"The idea of 'Luting' a joint is to try to seal the joint with the finer mix and remove the larger stones from the joint," Fleming says. "Removing these larger stones from the mat completely is especially important on a wearing course as broadcasting loose stones over the surface of a wearing course may give a segregated appearance to the mat once it is compacted. The mat should be left at a slight angle ready for compaction."
Hand tampers can be another valuable tool, but Fleming says contractors should encourage their crews to use plate compactors as much as possible before resorting to the hand tamper and then only using it to compact areas where the plate compactor can't reach.
"But when they do have to use it remind the crew to wear gloves and let the weight of the tamper do the work in providing the compaction" Fleming says. Workers should lift it and forcefully drop it straight down onto the mat (dropping it down on its edge might leave an indentation in the mat that may be hard to remove).
"But the lifting should be done with the back straight," Fleming says. "Working the hand tamper hard can result in blisters and sore arms even during the relatively short time it is used. It's also important to remind crews to keep their feet out of the way when tamping."
Teach the whole job
Fleming says it's important contractors mentor young or inexperienced workers, adding that contractors need to take the lead in drawing young people to the business.
"I think the industry will have to make working in asphalt more attractive to entice younger workers into the business," says Fleming. "There needs to be a career path for those who want it and are sufficiently intelligent to take it. Young people don't want to think they will be just shoveling asphalt for the rest of their lives. If they can see there are career paths and that maybe one day they can become a foreman, supervisor, superintendent, or even own their own company, it may attract them to the industry."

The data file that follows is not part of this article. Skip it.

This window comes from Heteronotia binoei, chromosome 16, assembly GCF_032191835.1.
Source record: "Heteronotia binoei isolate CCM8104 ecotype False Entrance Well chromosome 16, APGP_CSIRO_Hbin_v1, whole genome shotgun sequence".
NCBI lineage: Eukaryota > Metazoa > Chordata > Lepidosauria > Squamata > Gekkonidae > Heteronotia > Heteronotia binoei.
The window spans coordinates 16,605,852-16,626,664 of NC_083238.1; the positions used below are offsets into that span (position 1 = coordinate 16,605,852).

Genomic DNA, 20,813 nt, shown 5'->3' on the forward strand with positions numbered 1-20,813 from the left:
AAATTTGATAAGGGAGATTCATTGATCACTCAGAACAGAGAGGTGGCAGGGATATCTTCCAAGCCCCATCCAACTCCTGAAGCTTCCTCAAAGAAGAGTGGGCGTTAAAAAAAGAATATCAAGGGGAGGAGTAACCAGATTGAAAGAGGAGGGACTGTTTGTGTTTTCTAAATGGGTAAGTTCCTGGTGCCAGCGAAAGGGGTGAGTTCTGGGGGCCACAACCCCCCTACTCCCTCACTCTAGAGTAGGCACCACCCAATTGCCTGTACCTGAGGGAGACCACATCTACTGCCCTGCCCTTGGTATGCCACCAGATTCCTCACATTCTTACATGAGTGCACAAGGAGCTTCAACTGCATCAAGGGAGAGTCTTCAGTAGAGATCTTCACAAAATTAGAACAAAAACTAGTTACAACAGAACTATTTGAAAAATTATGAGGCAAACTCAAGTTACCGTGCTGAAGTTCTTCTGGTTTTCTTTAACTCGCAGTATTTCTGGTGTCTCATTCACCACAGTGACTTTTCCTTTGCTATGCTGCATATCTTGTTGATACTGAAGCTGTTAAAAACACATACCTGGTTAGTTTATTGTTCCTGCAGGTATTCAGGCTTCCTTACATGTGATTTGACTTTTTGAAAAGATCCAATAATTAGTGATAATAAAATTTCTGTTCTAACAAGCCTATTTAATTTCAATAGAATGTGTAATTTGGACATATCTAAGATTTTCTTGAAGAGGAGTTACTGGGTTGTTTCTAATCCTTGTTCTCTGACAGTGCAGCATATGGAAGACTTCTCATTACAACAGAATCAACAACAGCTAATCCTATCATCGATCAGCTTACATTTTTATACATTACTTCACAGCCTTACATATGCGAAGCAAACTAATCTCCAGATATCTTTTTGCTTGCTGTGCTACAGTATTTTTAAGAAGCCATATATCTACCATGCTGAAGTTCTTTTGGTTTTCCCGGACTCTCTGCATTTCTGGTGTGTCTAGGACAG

He says workers need to know that part of their job and training is to pay attention on each job to everything going on throughout the jobsite. "If you have an employee who is doing that, then he's a person to keep an eye on and to develop," Fleming says.
He says the basic path to promotion should be from hand tools to support equipment such as saws, sweepers, skid steers, or tack coat sprayer.
"This should be after they become proficient with tools, have had a good chance to watch how the equipment and team works together, and demonstrates a willingness to advance and assume more responsibility," Fleming says.
Proficiency = promotion
He says the next step, once they become proficient with support equipment, is to become the screed man or paver operator.
"On many crews the foreman is often the screed man and he can teach the employee on the job, showing him how to work the screed, how to keep an eye on the mat going down, how to watch and set material feed and the grade and slope controls.
"Once he sees the worker has learned and is confident with the controls he can ease him into the job and let him operate the screed himself, to match a joint for example," Fleming says.
He says that to be promoted on a crew employees need to demonstrate:
- They are team players who can work without supervision. "They shouldn't have to be told what to do or when to do it; they should just pick up a lute or shovel or operate support equipment and do whatever job is needed as it is needed."
- They should demonstrate an eye for "level"
- They should be skilled with hand tools
- They should demonstrate that they have the right attitude and a willingness to progress. "They should want to go from working on hand tools to a skid steer and then become a screed man, or paver or compactor operator," Fleming says.
For young people already interested in working in asphalt, Fleming says contractors should gauge what sector of the trade their younger workers are interested in pursuing. "Give them every chance to experience all aspects of paving and compaction and let them take the lead in deciding what they would like to concentrate on," says Fleming.
The Ingersoll Rand Road Institute, Chambersburg, PA, has provided professional training on the operation and maintenance of asphalt pavers and compactors for more than 40 years. Ingersoll Rand also operates Road Institute West in Phoenix, AZ.
|Skills to Teach Your Paver Operator|